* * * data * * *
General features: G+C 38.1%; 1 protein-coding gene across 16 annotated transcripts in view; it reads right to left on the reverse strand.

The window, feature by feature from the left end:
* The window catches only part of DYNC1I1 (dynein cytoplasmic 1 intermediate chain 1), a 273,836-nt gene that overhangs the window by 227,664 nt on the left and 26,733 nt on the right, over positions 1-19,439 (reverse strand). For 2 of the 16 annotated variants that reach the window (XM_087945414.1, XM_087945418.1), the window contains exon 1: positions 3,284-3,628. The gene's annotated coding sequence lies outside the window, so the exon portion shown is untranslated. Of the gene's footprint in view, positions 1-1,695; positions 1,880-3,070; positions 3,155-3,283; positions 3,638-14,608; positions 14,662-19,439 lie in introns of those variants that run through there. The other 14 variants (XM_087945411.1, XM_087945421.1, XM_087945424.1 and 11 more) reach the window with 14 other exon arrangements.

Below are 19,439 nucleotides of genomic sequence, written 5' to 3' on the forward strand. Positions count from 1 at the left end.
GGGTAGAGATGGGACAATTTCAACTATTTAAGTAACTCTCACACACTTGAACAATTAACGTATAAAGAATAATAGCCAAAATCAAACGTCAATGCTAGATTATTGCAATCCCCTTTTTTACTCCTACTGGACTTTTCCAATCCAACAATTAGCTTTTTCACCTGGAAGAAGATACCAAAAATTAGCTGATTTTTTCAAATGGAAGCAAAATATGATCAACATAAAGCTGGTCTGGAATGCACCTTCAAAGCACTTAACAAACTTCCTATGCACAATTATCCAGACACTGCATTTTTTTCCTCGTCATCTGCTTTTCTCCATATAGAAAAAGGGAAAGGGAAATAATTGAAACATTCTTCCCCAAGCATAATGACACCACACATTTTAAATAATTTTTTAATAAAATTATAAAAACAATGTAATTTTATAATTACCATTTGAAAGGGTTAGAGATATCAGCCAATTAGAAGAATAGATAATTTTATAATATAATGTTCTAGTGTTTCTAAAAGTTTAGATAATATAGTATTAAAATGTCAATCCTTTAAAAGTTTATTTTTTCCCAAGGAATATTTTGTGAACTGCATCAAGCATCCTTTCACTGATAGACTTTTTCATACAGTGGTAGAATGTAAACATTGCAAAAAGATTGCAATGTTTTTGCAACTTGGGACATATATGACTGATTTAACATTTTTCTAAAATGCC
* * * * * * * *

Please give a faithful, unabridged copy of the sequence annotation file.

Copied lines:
General features: G+C 38.1%; 1 protein-coding gene across 16 annotated transcripts in view; it reads right to left on the reverse strand.

The window, feature by feature from the left end:
* The window catches only part of DYNC1I1 (dynein cytoplasmic 1 intermediate chain 1), a 273,836-nt gene that overhangs the window by 227,664 nt on the left and 26,733 nt on the right, over positions 1-19,439 (reverse strand). For 2 of the 16 annotated variants that reach the window (XM_087945414.1, XM_087945418.1), the window contains exon 1: positions 3,284-3,628. The gene's annotated coding sequence lies outside the window, so the exon portion shown is untranslated. Of the gene's footprint in view, positions 1-1,695; positions 1,880-3,070; positions 3,155-3,283; positions 3,638-14,608; positions 14,662-19,439 lie in introns of those variants that run through there. The other 14 variants (XM_087945411.1, XM_087945421.1, XM_087945424.1 and 11 more) reach the window with 14 other exon arrangements.

Below are 19,439 nucleotides of genomic sequence, written 5' to 3' on the forward strand. Positions count from 1 at the left end.
GGGTAGAGATGGGACAATTTCAACTATTTAAGTAACTCTCACACACTTGAACAATTAACGTATAAAGAATAATAGCCAAAATCAAACGTCAATGCTAGATTATTGCAATCCCCTTTTTTACTCCTACTGGACTTTTCCAATCCAACAATTAGCTTTTTCACCTGGAAGAAGATACCAAAAATTAGCTGATTTTTTCAAATGGAAGCAAAATATGATCAACATAAAGCTGGTCTGGAATGCACCTTCAAAGCACTTAACAAACTTCCTATGCACAATTATCCAGACACTGCATTTTTTTCCTCGTCATCTGCTTTTCTCCATATAGAAAAAGGGAAAGGGAAATAATTGAAACATTCTTCCCCAAGCATAATGACACCACACATTTTAAATAATTTTTTAATAAAATTATAAAAACAATGTAATTTTATAATTACCATTTGAAAGGGTTAGAGATATCAGCCAATTAGAAGAATAGATAATTTTATAATATAATGTTCTAGTGTTTCTAAAAGTTTAGATAATATAGTATTAAAATGTCAATCCTTTAAAAGTTTATTTTTTCCCAAGGAATATTTTGTGAACTGCATCAAGCATCCTTTCACTGATAGACTTTTTCATACAGTGGTAGAATGTAAACATTGCAAAAAGATTGCAATGTTTTTGCAACTTGGGACATATATGACTGATTTAACATTTTTCTAAAATGCC